Marketing techniques that will help you grab audience attention


Marketing is a space where events have been unfolding at a quick pace. Due to fleeting customer attention span, brands have had to step up their game to outdo rivals and retain patronage. With so much at stake, any given campaign can pretty much make or break your career.

What brought about this change? The advent of the internet, Big Data, smartphones, and social media platforms ensured that the old guards of various sectors were dethroned, marketing included. In the present scheme of things, marketers can leverage so many digital technologies to directly address their customer. They are required to personalize their offerings by understanding the needs of the customer and the brand has to appeal emotionally to make the purchase decision.

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One of the most vaunted professions of our times, marketing has seen a surge in professionals queuing up to learn the tricks of the trade with dreams of making it big. So how can you stand out from the pack? We list down techniques that new-age marketing professionals have adopted and which have fared well in audience engagement.

Guerilla marketing

Low-cost, eyeball-grabbing, and creative - three basic components which define guerilla marketing. The concept is derived from a military tactic called ‘guerilla warfare’, wherein armed personnel ambush their opponents in unsuspecting areas. The key feature of the tactic is the element of surprise. Considered as an effective technique to get recognized, it requires a high level of imagination on the part of the brand to succeed. Usually performed in real-time and open spaces such as malls, auditorium, theatre, etc., it looks to surprise the general public and garner their attention. Flashmobs are one of the most popular forms of guerilla marketing. Coca Cola’s ‘Small World Machines’, which brought people of India and Pakistan together by making them interact over Coca-Cola kiosks, is another example.

Ambush marketing

A marketing strategy where an advertiser “ambushes” an event or incident to gain ground over its competitor. When Indigo Airlines’ ground staff were reported to have manhandled a customer, rival carriers took advantage of the incident to market their services and take potshots at Indigo. For example, Air India took an open jibe at Indigo by releasing two ad posts on Twitter stating, “We raise our hands only to say Namaste” and “Unbeatable service” - with the word ‘beat’ appearing in Indigo’s blue colour. The posts went viral, with many sharing it across multiple platforms. Ambush marketing is frowned upon by many organizations and has been banned in many sporting organisers like FIFA, Olympics, Wimbledon, etc., as it is considered unfair to ‘advertise’ in an event when there are official sponsors.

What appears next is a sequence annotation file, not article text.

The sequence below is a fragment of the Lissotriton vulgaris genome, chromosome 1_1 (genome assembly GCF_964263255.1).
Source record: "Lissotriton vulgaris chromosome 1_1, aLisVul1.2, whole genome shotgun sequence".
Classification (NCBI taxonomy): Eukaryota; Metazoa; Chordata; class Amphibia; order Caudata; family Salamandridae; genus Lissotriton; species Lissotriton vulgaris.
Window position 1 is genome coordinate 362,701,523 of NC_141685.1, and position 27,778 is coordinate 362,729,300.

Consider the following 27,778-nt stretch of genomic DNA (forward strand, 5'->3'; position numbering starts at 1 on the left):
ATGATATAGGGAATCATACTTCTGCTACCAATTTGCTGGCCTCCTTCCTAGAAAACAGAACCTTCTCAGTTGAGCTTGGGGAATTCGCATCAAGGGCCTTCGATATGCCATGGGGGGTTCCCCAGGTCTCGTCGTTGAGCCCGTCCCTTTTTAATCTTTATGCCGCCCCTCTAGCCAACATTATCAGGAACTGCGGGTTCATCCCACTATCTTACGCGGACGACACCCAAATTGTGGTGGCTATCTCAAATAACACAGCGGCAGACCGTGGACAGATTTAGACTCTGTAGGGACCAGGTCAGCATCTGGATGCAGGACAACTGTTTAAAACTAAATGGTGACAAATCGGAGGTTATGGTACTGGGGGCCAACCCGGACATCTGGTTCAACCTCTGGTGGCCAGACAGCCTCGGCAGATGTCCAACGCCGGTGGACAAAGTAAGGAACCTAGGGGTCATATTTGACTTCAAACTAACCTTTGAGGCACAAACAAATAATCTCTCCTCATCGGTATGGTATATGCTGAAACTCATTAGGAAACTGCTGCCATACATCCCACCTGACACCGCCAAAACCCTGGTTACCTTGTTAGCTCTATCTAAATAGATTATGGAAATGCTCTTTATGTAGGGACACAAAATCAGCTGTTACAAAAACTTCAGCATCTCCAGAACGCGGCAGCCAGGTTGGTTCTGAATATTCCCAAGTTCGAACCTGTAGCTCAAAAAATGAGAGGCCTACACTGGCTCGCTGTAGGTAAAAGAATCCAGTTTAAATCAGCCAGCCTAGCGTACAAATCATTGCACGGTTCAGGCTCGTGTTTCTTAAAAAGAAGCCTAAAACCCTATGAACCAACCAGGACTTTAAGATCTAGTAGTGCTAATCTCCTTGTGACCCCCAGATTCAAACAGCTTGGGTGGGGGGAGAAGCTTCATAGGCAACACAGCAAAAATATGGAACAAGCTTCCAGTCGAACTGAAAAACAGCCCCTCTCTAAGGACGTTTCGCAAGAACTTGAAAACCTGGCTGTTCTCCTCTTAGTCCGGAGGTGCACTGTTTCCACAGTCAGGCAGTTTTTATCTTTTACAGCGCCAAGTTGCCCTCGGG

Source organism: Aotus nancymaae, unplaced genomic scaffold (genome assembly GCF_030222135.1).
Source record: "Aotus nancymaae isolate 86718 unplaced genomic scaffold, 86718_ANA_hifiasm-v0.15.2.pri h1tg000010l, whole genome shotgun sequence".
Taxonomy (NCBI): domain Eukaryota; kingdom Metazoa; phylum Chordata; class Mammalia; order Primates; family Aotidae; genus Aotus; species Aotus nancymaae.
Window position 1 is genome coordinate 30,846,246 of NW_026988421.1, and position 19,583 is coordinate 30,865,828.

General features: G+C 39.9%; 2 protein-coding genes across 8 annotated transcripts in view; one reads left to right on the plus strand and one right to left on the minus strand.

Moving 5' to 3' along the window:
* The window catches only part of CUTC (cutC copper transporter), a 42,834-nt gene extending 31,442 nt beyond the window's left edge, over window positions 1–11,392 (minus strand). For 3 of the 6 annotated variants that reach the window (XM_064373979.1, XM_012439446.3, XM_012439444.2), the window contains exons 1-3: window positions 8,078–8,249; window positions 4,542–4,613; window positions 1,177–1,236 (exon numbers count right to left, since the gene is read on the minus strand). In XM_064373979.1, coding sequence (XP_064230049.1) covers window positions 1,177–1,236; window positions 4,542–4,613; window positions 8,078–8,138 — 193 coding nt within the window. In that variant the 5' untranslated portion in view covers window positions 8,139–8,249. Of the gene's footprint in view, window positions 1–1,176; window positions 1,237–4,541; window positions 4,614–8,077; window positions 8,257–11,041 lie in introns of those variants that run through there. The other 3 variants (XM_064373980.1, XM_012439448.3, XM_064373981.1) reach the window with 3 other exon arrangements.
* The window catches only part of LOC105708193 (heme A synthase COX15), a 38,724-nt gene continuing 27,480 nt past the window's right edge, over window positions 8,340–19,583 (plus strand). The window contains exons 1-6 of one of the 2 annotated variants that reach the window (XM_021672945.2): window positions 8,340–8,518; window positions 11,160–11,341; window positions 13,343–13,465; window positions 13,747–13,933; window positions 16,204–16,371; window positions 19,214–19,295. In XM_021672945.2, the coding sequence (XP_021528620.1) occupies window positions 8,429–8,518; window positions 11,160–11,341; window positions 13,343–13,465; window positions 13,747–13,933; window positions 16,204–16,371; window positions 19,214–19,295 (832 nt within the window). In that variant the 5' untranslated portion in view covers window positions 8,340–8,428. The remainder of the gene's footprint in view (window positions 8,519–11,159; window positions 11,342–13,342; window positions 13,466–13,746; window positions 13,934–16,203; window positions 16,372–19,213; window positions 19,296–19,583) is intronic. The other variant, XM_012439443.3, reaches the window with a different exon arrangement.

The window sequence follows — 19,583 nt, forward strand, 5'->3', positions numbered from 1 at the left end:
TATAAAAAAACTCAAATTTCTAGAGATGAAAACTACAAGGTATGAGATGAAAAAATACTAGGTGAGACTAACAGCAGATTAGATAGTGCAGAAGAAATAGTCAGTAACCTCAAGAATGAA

Viral marketing

People tend to have this misconception that viral marketing requires bucket loads of money and some hotshot advert agency shooting your campaign. But on the contrary, you can leverage marketing channels to gain traction on your posts and social media handles. Take Wendy's for example, which has been dominating Twitter takedowns. Even the ALS Ice Bucket Challenge is an example of a viral campaign - it involved pouring a bucket of ice water on one’s head to promote awareness of the disease as well as to persuade people to donate. The only downside with viral marketing is that you never know if something is going to be viral or not.

Chatbot marketing

Thanks to Artificial intelligence and Natural Language Processing (NLP), chatbot marketing is now available to businesses of all stature - established as well as early-stage. The first thing that comes to mind when we think of a chatbot is its ability to solve customer service queries. But its potential goes much beyond just resolving complaints.

If utilised properly, the technology can even help in upselling and cross-selling to customers. Take the case of a subscriber who comes to read an article on your page. The usual process would be that he/she would finish reading the article and be on their way to other sites. But with chatbots' interactive interfaces, the subscriber is provided more options that could be of interest to them, which in the process adds another name to your newsletter. National Geographic had recently tried out the tech with ‘Einstein’, a chatbot which answers questions on science.

Influencer marketing

We have heard time and again how a single mention of a book by Oprah has resulted in them reaching The New York Times Bestseller list. Influencer marketing is when you target your marketing activities around an influencer who can help you with reaching their audience. This type of endorsement could come in the form of a mention on an article, TV show, or even a post on a social media.

Getting a mention from a celebrity or an influencer might not happen every day, but you can always find micro-influencers who can give you a leg-up in their circle. Bit of a warning here - it’s always better to do your research and ensure that the influencer’s niche aligns with your company or brand’s campaign.

Marketing as a segment has always been dynamic, and rather than being rigid in the face of change, it has over the years been fluid to adopt the change. The same level of flexibility and openness is expected of its practitioners as well. The overall lesson is to stay abreast and keep changing with the times. In the words of HubSpot CMO Mike Volpe, “Don’t be afraid to get creative and experiment with your marketing.”


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